Cameron lowered the flag for the dead king of Saudi Arabia...

But will he do the same honour for little Aylan Kurdi, asks Robert Fisk
Our leaders lack courage in this refugee crisis. We are shamed by our European neighbours

Our leaders lack courage in this refugee crisis. We are shamed by our European neighbours

Humanity must be at the heart of politics, says Jeremy Corbyn
Joe Biden's 'tease tour': Could the US Vice-President be testing the water for a presidential run?

Joe Biden's 'tease tour'

Could the US Vice-President be testing the water for a presidential run?
Britain's 24-hour culture: With the 'leisured society' a distant dream we're working longer and less regular hours than ever

Britain's 24-hour culture

With the 'leisured society' a distant dream we're working longer and less regular hours than ever
Diplomacy board game: Treachery is the way to win - which makes it just like the real thing

The addictive nature of Diplomacy

Bullying, betrayal, aggression – it may be just a board game, but the family that plays Diplomacy may never look at each other in the same way again
Lady Chatterley's Lover: Racy underwear for fans of DH Lawrence's equally racy tome

Fashion: Ooh, Lady Chatterley!

Take inspiration from DH Lawrence's racy tome with equally racy underwear
8 best children's clocks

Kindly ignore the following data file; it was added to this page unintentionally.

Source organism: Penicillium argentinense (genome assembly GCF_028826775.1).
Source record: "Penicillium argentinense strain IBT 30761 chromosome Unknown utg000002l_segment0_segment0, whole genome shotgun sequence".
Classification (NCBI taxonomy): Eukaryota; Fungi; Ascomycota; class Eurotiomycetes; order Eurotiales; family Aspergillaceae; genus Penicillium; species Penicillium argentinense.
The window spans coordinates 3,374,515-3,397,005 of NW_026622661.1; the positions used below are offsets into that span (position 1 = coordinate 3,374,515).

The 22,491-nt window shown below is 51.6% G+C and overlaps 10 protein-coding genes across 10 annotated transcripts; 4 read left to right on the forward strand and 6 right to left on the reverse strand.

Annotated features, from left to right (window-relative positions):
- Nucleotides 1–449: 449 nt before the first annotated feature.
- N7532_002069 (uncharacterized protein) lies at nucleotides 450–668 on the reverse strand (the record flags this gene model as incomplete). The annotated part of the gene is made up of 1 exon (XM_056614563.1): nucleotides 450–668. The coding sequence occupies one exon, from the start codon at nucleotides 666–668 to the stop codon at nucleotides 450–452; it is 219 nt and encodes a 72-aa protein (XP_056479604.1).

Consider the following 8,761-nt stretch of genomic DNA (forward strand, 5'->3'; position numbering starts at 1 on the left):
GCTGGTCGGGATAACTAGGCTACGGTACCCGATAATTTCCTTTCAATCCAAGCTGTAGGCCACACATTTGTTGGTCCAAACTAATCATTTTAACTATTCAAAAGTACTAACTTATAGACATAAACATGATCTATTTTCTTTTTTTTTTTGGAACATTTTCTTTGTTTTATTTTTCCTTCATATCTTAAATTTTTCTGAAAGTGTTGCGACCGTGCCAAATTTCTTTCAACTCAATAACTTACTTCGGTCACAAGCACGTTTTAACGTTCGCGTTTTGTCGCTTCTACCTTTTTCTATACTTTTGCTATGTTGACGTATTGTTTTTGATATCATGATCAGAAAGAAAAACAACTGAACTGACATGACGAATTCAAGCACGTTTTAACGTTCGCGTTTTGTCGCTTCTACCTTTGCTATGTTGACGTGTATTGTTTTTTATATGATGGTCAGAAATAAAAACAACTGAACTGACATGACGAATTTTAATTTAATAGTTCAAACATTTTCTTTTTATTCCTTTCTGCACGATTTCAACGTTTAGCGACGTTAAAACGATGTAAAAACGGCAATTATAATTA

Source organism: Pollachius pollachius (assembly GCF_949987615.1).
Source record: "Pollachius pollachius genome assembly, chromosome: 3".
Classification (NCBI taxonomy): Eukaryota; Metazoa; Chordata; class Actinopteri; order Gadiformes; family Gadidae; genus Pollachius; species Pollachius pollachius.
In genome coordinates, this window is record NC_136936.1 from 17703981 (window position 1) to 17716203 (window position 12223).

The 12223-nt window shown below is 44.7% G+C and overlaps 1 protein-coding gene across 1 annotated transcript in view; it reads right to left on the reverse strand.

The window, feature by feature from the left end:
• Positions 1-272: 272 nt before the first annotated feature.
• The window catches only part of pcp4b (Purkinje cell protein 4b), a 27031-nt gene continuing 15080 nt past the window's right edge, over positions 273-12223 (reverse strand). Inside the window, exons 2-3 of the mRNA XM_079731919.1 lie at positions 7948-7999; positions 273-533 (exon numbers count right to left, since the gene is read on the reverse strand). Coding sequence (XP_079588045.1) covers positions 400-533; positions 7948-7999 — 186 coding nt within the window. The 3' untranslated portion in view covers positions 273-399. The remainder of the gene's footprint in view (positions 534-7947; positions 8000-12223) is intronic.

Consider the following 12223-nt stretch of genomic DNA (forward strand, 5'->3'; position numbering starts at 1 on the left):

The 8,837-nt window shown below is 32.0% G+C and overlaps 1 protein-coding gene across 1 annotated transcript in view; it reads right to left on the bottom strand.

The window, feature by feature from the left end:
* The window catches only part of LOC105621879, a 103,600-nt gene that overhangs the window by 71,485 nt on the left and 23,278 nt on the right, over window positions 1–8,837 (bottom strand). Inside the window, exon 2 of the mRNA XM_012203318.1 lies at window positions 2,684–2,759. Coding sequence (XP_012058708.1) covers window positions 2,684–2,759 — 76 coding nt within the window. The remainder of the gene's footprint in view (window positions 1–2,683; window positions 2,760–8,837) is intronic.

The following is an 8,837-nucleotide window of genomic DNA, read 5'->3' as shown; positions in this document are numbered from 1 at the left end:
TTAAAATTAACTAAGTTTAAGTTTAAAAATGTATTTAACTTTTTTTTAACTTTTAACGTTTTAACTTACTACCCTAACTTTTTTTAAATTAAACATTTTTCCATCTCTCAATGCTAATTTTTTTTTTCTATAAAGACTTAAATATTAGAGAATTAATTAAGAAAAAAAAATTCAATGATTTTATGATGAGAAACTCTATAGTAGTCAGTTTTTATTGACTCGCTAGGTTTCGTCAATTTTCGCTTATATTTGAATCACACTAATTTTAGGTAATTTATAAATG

Tick-tock: 8 best children's clocks

Whether you’re teaching them to tell the time or putting the finishing touches to a nursery, there’s a ticker for that
Charlie Austin: Queens Park Rangers striker says ‘If the move is not right, I’m not going’

Charlie Austin: ‘If the move is not right, I’m not going’

After hitting 18 goals in the Premier League last season, the QPR striker was the great non-deal of transfer deadline day. But he says he'd preferred another shot at promotion
Isis profits from destruction of antiquities by selling relics to dealers - and then blowing up the buildings they come from to conceal the evidence of looting

How Isis profits from destruction of antiquities

Robert Fisk on the terrorist group's manipulation of the market to increase the price of artefacts
Labour leadership: Andy Burnham urges Jeremy Corbyn voters to think again in last-minute plea

'If we lose touch we’ll end up with two decades of the Tories'

In an exclusive interview, Andy Burnham urges Jeremy Corbyn voters to think again in last-minute plea
Tunisia fears its Arab Spring could be reversed as the new regime becomes as intolerant of dissent as its predecessor

The Arab Spring reversed

Tunisian protesters fear that a new law will whitewash corrupt businessmen and officials, but they are finding that the new regime is becoming as intolerant of dissent as its predecessor
King Arthur: Legendary figure was real and lived most of his life in Strathclyde, academic claims

Academic claims King Arthur was real - and reveals where he lived

Dr Andrew Breeze says the legendary figure did exist – but was a general, not a king
Who is Oliver Bonas and how has he captured middle-class hearts?

Who is Oliver Bonas?

It's the first high-street store to pay its staff the living wage, and it saw out the recession in style
Earth has 'lost more than half its trees' since humans first started cutting them down

Axe-wielding Man fells half the world’s trees – leaving us just 422 each

However, the number of trees may be eight times higher than previously thought
60 years of Scalextric: Model cars are now stuffed with as much tech as real ones

60 years of Scalextric

Model cars are now stuffed with as much tech as real ones